Master’s Degree Programs in Behavioral Health OverviewMajors Overview January 20, 2016
This article talks about master’s degree programs in behavioral health and their education requirements, coursework, career choices, job and wage outlook, and continuing education choices.
Master’s Programs in Behavioral Health
Examination of the behavior-mind-body relationship comes under the definition of behavioral health. The broad character of behavioral health science ensures that the coursework is interdisciplinary in master’s programs in the field. The curriculum involves the examination of the ways in which behavior is affected by human biology, the environment, psychology, and the diversity of cultures and societies. Enrollees in most programs have to specialize in an area of focus, such as healthcare policies or children’s health. Students are required to complete a thesis. Students take 1-2 years to finish most programs.
After they complete the program, students may seek career positions such as public health administrator, case manager, or researcher. Licensure as a mental health counselor may also be sought by them.
Admission criteria typically require incoming students to hold an undergraduate degree from an accredited school, regardless of the major. However, enrollees in some master’s degree programs may be required to hold an undergraduate degree in behavioral or health sciences.
The focus of core coursework is on the practices, principles, and theories of behavioral health whereby a foundation in the field is available to students. Core coursework may cover topic areas such as:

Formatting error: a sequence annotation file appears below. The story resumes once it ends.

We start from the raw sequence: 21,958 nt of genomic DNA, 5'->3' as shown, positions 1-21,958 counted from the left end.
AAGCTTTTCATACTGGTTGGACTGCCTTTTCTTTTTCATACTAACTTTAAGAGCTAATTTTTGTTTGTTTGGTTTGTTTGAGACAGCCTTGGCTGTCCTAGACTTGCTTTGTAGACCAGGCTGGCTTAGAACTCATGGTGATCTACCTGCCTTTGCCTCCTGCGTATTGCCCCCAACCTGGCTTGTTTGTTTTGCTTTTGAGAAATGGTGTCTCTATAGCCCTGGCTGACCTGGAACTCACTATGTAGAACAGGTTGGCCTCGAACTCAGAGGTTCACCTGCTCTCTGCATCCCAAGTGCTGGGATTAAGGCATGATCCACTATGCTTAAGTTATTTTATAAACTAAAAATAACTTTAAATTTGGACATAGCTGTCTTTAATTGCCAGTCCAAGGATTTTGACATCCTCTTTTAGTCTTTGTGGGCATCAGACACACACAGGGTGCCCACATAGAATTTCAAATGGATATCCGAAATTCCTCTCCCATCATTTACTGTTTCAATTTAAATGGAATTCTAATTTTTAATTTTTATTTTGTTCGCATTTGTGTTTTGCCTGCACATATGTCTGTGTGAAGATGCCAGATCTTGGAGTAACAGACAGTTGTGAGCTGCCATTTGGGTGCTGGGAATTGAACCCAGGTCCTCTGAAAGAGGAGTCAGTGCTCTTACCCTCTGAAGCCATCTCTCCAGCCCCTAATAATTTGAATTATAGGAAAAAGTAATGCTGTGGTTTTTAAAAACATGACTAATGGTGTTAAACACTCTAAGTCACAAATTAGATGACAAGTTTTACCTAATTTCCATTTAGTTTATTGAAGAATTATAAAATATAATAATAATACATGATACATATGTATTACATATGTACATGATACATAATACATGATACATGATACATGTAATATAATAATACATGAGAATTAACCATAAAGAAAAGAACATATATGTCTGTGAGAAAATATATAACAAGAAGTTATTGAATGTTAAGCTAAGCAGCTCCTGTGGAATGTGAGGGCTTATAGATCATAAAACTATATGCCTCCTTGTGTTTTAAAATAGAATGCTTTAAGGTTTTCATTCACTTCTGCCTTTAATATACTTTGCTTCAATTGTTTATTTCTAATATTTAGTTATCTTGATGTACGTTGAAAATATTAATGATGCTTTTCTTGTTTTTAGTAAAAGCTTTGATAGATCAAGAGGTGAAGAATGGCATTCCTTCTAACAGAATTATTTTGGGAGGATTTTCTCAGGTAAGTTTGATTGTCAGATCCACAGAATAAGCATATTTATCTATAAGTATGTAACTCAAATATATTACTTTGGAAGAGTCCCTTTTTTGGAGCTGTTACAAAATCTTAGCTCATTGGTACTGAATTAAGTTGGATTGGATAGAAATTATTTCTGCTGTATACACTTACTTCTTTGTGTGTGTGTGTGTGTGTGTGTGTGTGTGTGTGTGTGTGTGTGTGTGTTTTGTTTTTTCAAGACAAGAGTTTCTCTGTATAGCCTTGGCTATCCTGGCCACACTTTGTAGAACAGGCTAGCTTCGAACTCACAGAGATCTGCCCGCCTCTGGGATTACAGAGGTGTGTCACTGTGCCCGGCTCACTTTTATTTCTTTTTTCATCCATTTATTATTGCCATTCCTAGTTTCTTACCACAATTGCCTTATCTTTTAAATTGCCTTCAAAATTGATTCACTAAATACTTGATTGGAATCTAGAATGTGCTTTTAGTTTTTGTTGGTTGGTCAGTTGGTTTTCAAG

•Communications and health
•Health behaviors of communities and diasporas
•Intervention implementation and design
•Perspectives in behavioral health
•Health campaigns and promotion
•Health education and community development
After completion of the core courses, students learn about a variety of research methods, in addition to the different specialties of behavioral health. These specialties include mental health, children’s health, the health of at-risk communities, health care policies, and the creation and delivery of group and behavioral health systems. A thesis must be completed before students can graduate from the program.
Behavioral health scientists can bring benefits to numerous fields, such as counseling, education, social work, psychology, public health and medicine. Consequently, behavioral health program graduates have numerous career options including:
•Behavioral health specialist
•Healthcare analyst or evaluator
•Consultant to healthcare agencies, governments, or universities
•Health policy maker
•Researcher, Professor, or Ph.D. candidate
Job and Wage Outlook
While Ph.D. degrees are common among teachers at 4-year universities and colleges, teaching opportunities are available to master’s program graduates at community colleges. As of 2012, postsecondary teachers teaching health specialties at junior colleges take home average wages of $62,650 (U.S. Bureau of Labor Statistics). During the years of 2012 – 2022, college-level instructors can expect an average job growth of 13% (BLS).
Continuing Education Choices
Program graduates may choose continuing education through a Ph.D. program that prepares them for careers as professors, behavioral health specialists, and leaders in the healthcare field. While admission criteria typically require incoming students to a doctoral program to hold a master’s degree, some programs allow applicants with only an undergraduate degree.
Research design and application are the focus of Ph.D. programs, and students are allowed more time to learn about their chosen specialty. Completion of a thesis is mandatory before students can graduate out of the program. The student has to design the thesis and use it to showcase his or her grasp of a behavioral health topic area.